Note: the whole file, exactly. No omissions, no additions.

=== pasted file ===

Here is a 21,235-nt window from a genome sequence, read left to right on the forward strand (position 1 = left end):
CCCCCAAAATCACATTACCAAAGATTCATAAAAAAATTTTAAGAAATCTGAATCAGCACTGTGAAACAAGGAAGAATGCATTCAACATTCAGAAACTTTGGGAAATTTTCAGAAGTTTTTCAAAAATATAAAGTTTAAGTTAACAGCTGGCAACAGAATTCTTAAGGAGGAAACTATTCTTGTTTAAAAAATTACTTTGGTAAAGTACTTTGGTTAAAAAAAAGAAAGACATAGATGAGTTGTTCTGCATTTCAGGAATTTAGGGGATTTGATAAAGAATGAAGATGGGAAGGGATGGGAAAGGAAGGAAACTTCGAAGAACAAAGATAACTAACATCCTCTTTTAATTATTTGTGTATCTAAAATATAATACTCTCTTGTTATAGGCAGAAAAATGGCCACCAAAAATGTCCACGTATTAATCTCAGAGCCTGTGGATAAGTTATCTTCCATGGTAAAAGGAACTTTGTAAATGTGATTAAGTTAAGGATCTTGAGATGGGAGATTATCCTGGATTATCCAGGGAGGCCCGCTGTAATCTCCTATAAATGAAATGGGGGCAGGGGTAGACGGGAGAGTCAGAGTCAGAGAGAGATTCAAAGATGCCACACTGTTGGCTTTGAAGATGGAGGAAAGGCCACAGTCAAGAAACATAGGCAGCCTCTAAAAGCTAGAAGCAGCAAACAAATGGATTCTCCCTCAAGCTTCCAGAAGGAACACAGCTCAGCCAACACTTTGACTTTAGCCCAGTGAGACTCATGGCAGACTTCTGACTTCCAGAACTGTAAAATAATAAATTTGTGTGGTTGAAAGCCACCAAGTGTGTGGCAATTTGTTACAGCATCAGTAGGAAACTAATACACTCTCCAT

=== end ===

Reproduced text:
Here is a 21,235-nt window from a genome sequence, read left to right on the forward strand (position 1 = left end):
CCCCCAAAATCACATTACCAAAGATTCATAAAAAAATTTTAAGAAATCTGAATCAGCACTGTGAAACAAGGAAGAATGCATTCAACATTCAGAAACTTTGGGAAATTTTCAGAAGTTTTTCAAAAATATAAAGTTTAAGTTAACAGCTGGCAACAGAATTCTTAAGGAGGAAACTATTCTTGTTTAAAAAATTACTTTGGTAAAGTACTTTGGTTAAAAAAAAGAAAGACATAGATGAGTTGTTCTGCATTTCAGGAATTTAGGGGATTTGATAAAGAATGAAGATGGGAAGGGATGGGAAAGGAAGGAAACTTCGAAGAACAAAGATAACTAACATCCTCTTTTAATTATTTGTGTATCTAAAATATAATACTCTCTTGTTATAGGCAGAAAAATGGCCACCAAAAATGTCCACGTATTAATCTCAGAGCCTGTGGATAAGTTATCTTCCATGGTAAAAGGAACTTTGTAAATGTGATTAAGTTAAGGATCTTGAGATGGGAGATTATCCTGGATTATCCAGGGAGGCCCGCTGTAATCTCCTATAAATGAAATGGGGGCAGGGGTAGACGGGAGAGTCAGAGTCAGAGAGAGATTCAAAGATGCCACACTGTTGGCTTTGAAGATGGAGGAAAGGCCACAGTCAAGAAACATAGGCAGCCTCTAAAAGCTAGAAGCAGCAAACAAATGGATTCTCCCTCAAGCTTCCAGAAGGAACACAGCTCAGCCAACACTTTGACTTTAGCCCAGTGAGACTCATGGCAGACTTCTGACTTCCAGAACTGTAAAATAATAAATTTGTGTGGTTGAAAGCCACCAAGTGTGTGGCAATTTGTTACAGCATCAGTAGGAAACTAATACACTCTCCAT